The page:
International
Tables for
Crystallography
Volume D
Physical properties of crystals
Edited by A. Authier

International Tables for Crystallography (2013). Vol. D, ch. 1.7, p. 182

Section 1.7.2.1.1. Linear and nonlinear responses

B. Boulangera* and J. Zyssb

aInstitut Néel CNRS Université Joseph Fourier, 25 rue des Martyrs, BP 166, 38042 Grenoble Cedex 9, France, and bLaboratoire de Photonique Quantique et Moléculaire, Ecole Normale Supérieure de Cachan, 61 Avenue du Président Wilson, 94235 Cachan, France
Correspondence e-mail:  benoit.boulanger@grenoble.cnrs.fr

1.7.2.1.1. Linear and nonlinear responses

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1.7.2.1.1.1. Linear response

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Let us first consider the first-order linear response in (1.7.2.1)[link] and (1.7.2.2)[link]: the most general possible linear relation between P(t) and E(t) is[{\bf P}^{(1)}(t)=\varepsilon_o\textstyle \int \limits_{-\infty}^{+\infty}{\rm d}\tau\;T^{(1)}(t, \tau)\cdot{\bf E}(\tau),\eqno(1.7.2.3)]where T(1) is a rank-two tensor, or in Cartesian index notation[P_{\mu}^{(1)}(t)=\varepsilon_o\textstyle \int \limits_{-\infty}^{+\infty}{\rm d}\tau\;T_{\mu\alpha}^{(1)}(t, \tau)E_{\alpha}(\tau).\eqno(1.7.2.4)]Applying the time-invariance assumption to (1.7.2.4)[link] leads to[\eqalignno{{\bf P}^{(1)}(t+t_0)&=\varepsilon_o\textstyle \int \limits_{-\infty}^{+\infty}{\rm d}\tau\,\,T^{(1)}(t+t_0,\tau)\cdot{\bf E}(\tau) &\cr &=\varepsilon_o\textstyle \int \limits_{-\infty}^{+\infty}{\rm d}\tau\,\,T^{(1)}(t, \tau+t_0)\cdot{\bf E}(\tau) &\cr &=\varepsilon_o\textstyle \int \limits_{-\infty}^{+\infty}{\rm d}\tau'\,\,T^{(1)}(t, \tau'-t_0)\cdot{\bf E}(\tau'), &(1.7.2.5)}]hence [T^{(1)}(t+t_0,\tau)=T^{(1)}(t, \tau - t_0)] or, setting [t=0] and [t_0=t],[T^{(1)}(t,\tau)=T^{(1)}(0,\tau-t)=R^{(1)}(t-\tau),\eqno(1.7.2.6)]where R(1) is a rank-two tensor referred to as the linear polarization response function, which depends only on the time difference [t-\tau]. Substitution in (1.7.2.5)[link] leads to[\eqalignno{{\bf P}^{(1)}(t)&=\varepsilon_o\textstyle \int \limits_{-\infty}^{+\infty}{\rm d}\tau\,\,R^{(1)}(t-\tau){\bf E}(\tau) &\cr &=\varepsilon_o\textstyle \int \limits_{-\infty}^{+\infty}{\rm d}\tau\,\,R^{(1)}(\tau){\bf E}(t-\tau). &(1.7.2.7)}]R(1) can be viewed as the tensorial analogue of the linear impulse function in electric circuit theory. The causality principle imposes that R(1)(τ) should vanish for [\tau\,\lt\,0] so that P(1)(t) at time t will depend only on polarizing field values before t. R(1), P(1) and E are real functions of time.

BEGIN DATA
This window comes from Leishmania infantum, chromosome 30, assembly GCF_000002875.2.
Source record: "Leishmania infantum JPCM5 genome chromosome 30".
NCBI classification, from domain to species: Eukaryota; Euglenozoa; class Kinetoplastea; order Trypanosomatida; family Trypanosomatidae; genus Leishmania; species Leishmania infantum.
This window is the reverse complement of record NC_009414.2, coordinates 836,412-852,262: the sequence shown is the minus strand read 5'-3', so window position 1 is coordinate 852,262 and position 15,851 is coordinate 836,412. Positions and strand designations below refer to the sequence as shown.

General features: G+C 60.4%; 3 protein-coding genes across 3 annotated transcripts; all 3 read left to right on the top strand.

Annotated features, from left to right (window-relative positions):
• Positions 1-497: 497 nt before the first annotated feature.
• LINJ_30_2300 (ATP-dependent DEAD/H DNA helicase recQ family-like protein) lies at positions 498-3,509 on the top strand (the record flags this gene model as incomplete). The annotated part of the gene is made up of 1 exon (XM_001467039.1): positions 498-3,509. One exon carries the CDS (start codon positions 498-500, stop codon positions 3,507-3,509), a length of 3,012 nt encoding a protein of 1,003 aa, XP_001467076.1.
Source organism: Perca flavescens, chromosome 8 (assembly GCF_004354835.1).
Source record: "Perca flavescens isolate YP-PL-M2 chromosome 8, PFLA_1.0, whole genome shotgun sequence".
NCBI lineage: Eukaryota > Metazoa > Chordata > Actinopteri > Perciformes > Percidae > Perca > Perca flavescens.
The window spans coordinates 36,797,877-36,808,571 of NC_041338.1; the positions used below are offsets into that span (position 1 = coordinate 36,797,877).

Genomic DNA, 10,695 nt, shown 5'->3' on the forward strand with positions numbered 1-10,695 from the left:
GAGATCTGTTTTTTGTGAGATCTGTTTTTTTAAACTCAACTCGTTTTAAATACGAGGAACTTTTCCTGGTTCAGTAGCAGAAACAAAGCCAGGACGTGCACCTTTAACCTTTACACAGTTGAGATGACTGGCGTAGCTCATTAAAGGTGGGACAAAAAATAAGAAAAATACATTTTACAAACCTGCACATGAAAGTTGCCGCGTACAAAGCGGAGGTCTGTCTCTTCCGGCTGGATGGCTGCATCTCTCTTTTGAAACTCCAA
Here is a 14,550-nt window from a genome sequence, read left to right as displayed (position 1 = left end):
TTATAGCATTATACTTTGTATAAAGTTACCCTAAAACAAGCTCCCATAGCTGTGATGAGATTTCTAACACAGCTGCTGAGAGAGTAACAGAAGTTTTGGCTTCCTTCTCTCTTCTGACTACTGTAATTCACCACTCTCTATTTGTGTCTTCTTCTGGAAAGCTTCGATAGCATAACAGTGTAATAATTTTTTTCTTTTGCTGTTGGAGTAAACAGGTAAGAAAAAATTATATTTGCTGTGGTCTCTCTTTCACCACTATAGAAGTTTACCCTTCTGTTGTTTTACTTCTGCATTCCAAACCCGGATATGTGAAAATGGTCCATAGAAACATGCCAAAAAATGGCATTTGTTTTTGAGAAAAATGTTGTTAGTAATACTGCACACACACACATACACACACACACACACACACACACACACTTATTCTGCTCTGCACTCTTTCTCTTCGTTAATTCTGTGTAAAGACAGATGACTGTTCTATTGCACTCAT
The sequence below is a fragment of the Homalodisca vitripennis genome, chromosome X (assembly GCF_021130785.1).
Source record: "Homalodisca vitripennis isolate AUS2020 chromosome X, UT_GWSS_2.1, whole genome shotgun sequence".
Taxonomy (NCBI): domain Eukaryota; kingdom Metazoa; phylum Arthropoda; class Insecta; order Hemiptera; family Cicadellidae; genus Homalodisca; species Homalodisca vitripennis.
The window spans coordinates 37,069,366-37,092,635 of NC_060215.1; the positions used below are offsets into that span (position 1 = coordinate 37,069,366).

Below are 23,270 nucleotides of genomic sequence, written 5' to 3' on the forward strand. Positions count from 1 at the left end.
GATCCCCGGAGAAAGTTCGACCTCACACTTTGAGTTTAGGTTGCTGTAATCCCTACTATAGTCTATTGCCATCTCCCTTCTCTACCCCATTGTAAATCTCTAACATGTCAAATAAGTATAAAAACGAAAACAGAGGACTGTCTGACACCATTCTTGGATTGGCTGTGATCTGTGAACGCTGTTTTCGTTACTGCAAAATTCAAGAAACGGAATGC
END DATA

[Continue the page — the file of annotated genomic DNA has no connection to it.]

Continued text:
1.7.2.1.1.2. Quadratic response

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The most general expression for P(2)(t) which is quadratic in E(t) is[{\bf P}^{(2)}(t)=\varepsilon_o\textstyle \int \limits_{-\infty}^{+\infty}\textstyle \int \limits_{-\infty}^{+\infty}{\rm d}\tau_1\,\,{\rm d}\tau_2\,\,T^{(2)}(t,\tau_1,\tau_2)\cdot{\bf E}(\tau_1)\otimes{\bf E}(\tau_2)\eqno(1.7.2.8)]or in Cartesian notation[P^{(2)}_{\mu}(t)=\varepsilon_o\textstyle \int \limits_{-\infty}^{+\infty}\textstyle \int \limits_{-\infty}^{+\infty}{\rm d}\tau_1\,\,{\rm d}\tau_2\,\,T^{(2)}_{\mu\alpha\beta}(t,\tau_1,\tau_2)E_{\alpha}(\tau_1)E_{\beta}(\tau_2).\eqno(1.7.2.9)]It can easily be proved by decomposition of T(2) into symmetric and antisymmetric parts and permutation of dummy variables (α, τ1) and (β, τ2), that T(2) can be reduced to its symmetric part, satisfying[T^{(2)}_{\mu\alpha\beta}(t,\tau_1,\tau_2)=T^{(2)}_{\mu\alpha\beta}(t,\tau_2,\tau_1).\eqno(1.7.2.10)]From time invariance[\displaylines{\hfill T^{(2)}(t,\tau_1,\tau_2)=R^{(2)}(t-\tau_1,t-\tau_2),\hfill(1.7.2.11)\cr{\bf P}^{(2)}(t)=\varepsilon_o\textstyle \int \limits_{-\infty}^{+\infty}\textstyle \int \limits_{-\infty}^{+\infty}{\rm d}\tau_1\;{\rm d}\tau_2\;R^{(2)}(t-\tau_1,t-\tau_2)\cdot{\bf E}(\tau_1)\otimes{\bf E}(\tau_2),\cr {\bf P}^{(2)}(t)=\varepsilon_o\textstyle \int \limits_{-\infty}^{+\infty}\textstyle \int \limits_{-\infty}^{+\infty}{\rm d}\tau_1\;{\rm d}\tau_2\;R^{(2)}(\tau_1,\tau_2)\cdot{\bf E}(t-\tau_1)\otimes{\bf E}(t-\tau_2).\cr\hfill(1.7.2.12)}%fd1.7.2.12]Causality demands that R(2)1, τ2) cancels for either τ1 or τ2 negative while R(2) is real. Intrinsic permutation symmetry implies that Rμαβ(2)1, τ2) is invariant by interchange of (α, τ1) and (β, τ2) pairs.

1.7.2.1.1.3. Higher-order response

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The nth order polarization can be expressed in terms of the ([n+1])-rank tensor [T^{(n)}(t,\tau_1,\tau_2,\ldots,\tau_n)] as[\eqalignno{{\bf P}^{(n)}(t) &=\varepsilon_o\textstyle \int \limits_{-\infty}^{+\infty}{\rm d}\tau_1\textstyle \int \limits_{-\infty}^{+\infty}{\rm d}\tau_2\ldots\textstyle \int \limits_{-\infty}^{+\infty}{\rm d}\tau_n\,\,T^{(n)}(t,\tau_1,\tau_2,\ldots,\tau_n) &\cr &\quad\cdot{\bf E}(\tau_1)\otimes{\bf E}(\tau_2)\otimes\ldots\otimes{\bf E}(\tau_n). &(1.7.2.13)}]

For similar reasons to those previously stated, it is sufficient to consider the symmetric part of T(n) with respect to the n! permutations of the n pairs (α1, τ1), (α2, τ2) [\ldots]n, τn). The T(n) tensor will then exhibit intrinsic permutation symmetry at the nth order. Time-invariance considerations will then allow the introduction of the ([n+1])th-rank real tensor R(n), which generalizes the previously introduced R operators:[\eqalignno{{\bf P}^{(n)}_{\mu}(t)&=\varepsilon_o\textstyle \int \limits_{-\infty}^{+\infty}{\rm d}\tau_1\textstyle \int \limits_{-\infty}^{+\infty}{\rm d}\tau_2\ldots\textstyle \int \limits_{-\infty}^{+\infty}{\rm d}\tau_n\,\,R^{(n)}_{\mu\alpha_1\alpha_2\ldots\alpha_n}(\tau_1,\tau_2,\ldots\tau_n)&\cr&\quad \times E_{\alpha_1}(t-\tau_1)E_{\alpha_2}(t-\tau_2)\ldots E_{\alpha_n}(t-\tau_n).&(1.7.2.14)}]R(n) cancels when one of the τi's is negative and is invariant under any of the n! permutations of the (αi, τi) pairs.








































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